Little Chute promoters are hoping to bring more visitors to town with the addition of an authentic Dutch windmill, which, when it opens in spring 2014, it will be the town’s most distinguished landmark, and, city boosters hope, will bring tourists to see its operation, buy some stone-ground flour, and visit the rest of this community.
If you’re here in mid-September, stop by for a bolie bollen or two (think cinnamon-sugar-sprinkled Dutch doughnuts) during the annual Kermis Festival. As in Appleton, its main street is blocked off for food, music, entertainment, and Sieg the wooden shoe carver scraping away on any size souvenir klomper you wish, from full-size to miniature.
If you’re here at other times of the year, check out the (what else?) Wisconsin Cheese Festival here in June.
Catch The Trout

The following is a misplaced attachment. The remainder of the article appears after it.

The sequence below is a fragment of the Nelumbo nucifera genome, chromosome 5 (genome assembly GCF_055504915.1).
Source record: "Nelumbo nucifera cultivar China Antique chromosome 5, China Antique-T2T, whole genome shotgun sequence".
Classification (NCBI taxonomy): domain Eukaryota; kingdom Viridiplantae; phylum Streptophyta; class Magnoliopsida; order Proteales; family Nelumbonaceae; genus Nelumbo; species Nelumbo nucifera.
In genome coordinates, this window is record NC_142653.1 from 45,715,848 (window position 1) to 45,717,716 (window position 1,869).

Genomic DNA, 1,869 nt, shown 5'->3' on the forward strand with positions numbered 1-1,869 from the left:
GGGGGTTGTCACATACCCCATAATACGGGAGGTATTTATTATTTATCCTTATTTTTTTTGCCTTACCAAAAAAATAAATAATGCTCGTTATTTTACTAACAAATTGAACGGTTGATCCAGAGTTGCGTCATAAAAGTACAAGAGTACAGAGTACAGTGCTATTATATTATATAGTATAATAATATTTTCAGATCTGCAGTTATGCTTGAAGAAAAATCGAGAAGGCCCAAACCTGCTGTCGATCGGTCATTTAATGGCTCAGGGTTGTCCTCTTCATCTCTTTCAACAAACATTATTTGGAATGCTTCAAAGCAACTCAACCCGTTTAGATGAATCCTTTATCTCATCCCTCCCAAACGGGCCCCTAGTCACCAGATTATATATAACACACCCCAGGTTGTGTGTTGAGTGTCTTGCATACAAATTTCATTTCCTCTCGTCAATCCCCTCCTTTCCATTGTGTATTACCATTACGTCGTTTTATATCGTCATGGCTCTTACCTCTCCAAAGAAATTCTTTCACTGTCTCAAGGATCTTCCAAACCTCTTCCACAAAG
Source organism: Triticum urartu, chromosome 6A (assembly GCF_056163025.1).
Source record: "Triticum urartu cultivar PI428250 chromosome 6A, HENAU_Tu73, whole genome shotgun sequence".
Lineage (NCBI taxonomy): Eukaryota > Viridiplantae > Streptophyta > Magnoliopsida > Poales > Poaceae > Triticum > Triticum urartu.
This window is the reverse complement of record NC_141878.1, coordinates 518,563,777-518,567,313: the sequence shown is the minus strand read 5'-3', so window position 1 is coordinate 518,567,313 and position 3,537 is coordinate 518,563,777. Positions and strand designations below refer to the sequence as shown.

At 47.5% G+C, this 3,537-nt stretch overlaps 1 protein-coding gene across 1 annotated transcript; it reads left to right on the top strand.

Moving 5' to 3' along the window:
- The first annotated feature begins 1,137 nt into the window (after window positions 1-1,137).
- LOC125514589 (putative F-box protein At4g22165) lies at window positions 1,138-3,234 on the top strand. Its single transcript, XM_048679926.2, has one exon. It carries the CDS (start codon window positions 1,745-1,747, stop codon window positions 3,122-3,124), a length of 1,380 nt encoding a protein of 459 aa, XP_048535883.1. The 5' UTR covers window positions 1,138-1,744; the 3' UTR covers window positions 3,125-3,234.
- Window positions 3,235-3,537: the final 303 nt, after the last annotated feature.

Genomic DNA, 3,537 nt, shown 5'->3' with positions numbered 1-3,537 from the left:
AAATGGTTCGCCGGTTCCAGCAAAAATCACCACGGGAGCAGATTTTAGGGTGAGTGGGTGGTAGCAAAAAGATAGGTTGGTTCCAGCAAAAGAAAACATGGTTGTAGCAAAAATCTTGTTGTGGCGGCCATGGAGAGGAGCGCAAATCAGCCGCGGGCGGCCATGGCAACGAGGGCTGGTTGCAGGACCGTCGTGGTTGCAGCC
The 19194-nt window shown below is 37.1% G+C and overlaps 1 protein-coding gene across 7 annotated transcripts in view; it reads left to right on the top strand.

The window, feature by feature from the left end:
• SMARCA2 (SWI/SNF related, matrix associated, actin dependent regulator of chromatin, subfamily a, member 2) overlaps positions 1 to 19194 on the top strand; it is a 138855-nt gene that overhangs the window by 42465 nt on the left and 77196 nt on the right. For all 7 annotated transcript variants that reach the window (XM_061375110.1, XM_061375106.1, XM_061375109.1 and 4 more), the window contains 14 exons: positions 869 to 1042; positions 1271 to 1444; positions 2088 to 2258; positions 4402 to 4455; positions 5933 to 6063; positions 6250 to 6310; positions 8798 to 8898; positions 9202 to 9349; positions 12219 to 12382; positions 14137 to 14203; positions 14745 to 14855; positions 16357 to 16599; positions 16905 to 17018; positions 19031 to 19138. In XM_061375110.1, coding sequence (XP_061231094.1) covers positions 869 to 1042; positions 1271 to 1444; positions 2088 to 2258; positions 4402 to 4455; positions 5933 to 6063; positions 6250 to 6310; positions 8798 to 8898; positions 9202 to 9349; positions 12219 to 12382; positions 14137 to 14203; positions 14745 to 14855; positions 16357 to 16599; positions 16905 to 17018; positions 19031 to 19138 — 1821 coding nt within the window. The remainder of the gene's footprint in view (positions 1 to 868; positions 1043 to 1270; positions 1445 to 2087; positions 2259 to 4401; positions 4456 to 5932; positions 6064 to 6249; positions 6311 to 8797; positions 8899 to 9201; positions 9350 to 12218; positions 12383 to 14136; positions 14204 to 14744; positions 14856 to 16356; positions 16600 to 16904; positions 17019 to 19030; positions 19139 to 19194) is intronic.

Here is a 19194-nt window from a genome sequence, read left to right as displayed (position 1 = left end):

Back to Appleton now, and off its Houdini Square (more on him later), is the Trout Museum of Art. No, it’s not a museum of fish paintings. It was funded by the Trout family in 2010, hence its name. It’s housed in the Fox Cities Building for the Arts, which also houses other arts-oriented groups.
Its main gallery is a wide open and welcoming place in which to view not only the museum’s permanent collection, but visiting exhibits as well, like the one we visited featuring designs worn by actor Katherine Hepburn.
Or, come celebrate Appleton’s “Art on the Town.” Every third Friday of the month again, from June through September, downtown becomes a living gallery. Movies in Houdini Plaza, performing arts, and cool stunts including “PARK(ing) day,” when parking spots at various places downtown suddenly become mini-performance spaces. What a cool way to breathe life into downtown that other cities should emulate.
Now You See Him…
In the early 20th century, there was no greater illusionist in the world than Harry Houdini, who because he spent time as a child in Appleton, called it his home and the town now embraces him. He literally owned the vaudeville stage with his illusions, and also devoted much of his life to debunking corner store crystal ball readers and mystics.